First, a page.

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Fight to save East Lancashire's threatened songbird
9:14am Wednesday 26th September 2012 in News
A TINY songbird is leading the charge for national recognition as a South Pennines project bids for a TV cash prize.
Judges have selected the Watershed Landscape Project as a finalist for the televised National Lottery Awards at the end of October.
And supporters of the South Pennines initiative are now urging Burnley, Pendle and Rossendale viewers to pledge their backing.
One of the principal aims of the four-year Watershed scheme has been to restore the habitat of the Pennine finch, otherwise known as the Twite.
Moorlands above Burnley, around Hurstwood and Cliviger, are one of the few nesting sites for the threatened species.
Other aims include improving access to the uplands through a series of new cycle paths and walking trials.
Under the environmental project category for the awards, they will be up against Harvest Brighton and Hove, a south-coast gardening programme, and Community Space Challenge, which offers environment work to young people.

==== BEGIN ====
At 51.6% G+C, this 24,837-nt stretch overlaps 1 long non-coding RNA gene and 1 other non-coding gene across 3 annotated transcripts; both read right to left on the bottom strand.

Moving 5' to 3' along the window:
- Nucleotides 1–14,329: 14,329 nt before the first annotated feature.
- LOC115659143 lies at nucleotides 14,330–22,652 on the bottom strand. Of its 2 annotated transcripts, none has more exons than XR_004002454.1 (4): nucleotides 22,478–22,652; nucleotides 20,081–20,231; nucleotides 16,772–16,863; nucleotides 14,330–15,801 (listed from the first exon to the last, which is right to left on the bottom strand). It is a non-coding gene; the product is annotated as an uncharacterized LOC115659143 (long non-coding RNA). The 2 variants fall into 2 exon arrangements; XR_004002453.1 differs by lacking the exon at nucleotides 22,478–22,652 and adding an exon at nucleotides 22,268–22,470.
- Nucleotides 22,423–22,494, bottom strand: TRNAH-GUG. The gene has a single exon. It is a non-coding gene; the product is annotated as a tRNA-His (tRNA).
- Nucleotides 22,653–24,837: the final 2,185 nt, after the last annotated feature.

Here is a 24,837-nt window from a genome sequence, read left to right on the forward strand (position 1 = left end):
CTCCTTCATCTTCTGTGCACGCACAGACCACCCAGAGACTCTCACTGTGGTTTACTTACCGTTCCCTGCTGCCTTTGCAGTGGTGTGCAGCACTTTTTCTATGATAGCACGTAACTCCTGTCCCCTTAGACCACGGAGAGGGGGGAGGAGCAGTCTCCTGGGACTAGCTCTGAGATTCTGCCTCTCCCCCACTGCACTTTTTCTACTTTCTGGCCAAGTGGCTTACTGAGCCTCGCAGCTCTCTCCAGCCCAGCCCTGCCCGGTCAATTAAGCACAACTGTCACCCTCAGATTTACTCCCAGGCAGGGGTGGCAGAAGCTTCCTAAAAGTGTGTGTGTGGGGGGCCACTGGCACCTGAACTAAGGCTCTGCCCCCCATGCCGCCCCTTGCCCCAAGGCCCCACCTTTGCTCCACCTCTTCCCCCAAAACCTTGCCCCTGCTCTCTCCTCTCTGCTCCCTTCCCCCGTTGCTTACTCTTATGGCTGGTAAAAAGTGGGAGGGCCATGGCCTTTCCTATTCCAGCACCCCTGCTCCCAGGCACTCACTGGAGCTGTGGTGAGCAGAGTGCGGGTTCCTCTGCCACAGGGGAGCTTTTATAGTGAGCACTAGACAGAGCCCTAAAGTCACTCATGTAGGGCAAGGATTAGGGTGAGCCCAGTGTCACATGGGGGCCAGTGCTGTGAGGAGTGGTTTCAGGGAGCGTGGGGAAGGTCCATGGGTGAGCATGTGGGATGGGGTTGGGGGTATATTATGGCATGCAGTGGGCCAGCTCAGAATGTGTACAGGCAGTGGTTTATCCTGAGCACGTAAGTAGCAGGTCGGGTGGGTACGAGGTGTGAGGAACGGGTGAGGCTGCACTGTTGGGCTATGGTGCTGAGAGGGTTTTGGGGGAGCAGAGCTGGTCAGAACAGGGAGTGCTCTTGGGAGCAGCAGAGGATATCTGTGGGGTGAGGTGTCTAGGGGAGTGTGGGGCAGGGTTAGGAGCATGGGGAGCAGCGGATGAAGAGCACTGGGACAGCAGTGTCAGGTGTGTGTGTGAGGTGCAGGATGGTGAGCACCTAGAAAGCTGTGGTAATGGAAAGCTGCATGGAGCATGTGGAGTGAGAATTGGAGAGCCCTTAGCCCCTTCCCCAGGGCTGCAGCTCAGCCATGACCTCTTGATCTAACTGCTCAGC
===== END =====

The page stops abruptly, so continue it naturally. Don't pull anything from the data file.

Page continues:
The winning entry will secure a £2,000 prize.
Pam Warhurst, Pennine Prospects chairman, said: “Volunteers are at the core of this project - guiding, inspiring and carrying out landscape restoration.
“Winning an award would recognise their toil and passion for the uplands at the highest level.”
Just this week volunteers have been sowing seeds across the moorland, a vital food source for the twite.
Trails have also been created in Hurstwood and a number of walks and talks have highlighted the area’s barren beauty.
In March 2010 the Watershed work, which is supported by Lancashire County Council, was given £1.9million by the Heritage Lottery Fund.
The voting for the awards continues until October 28 and can be accessed via www.lotterygoodcauses.co.uk
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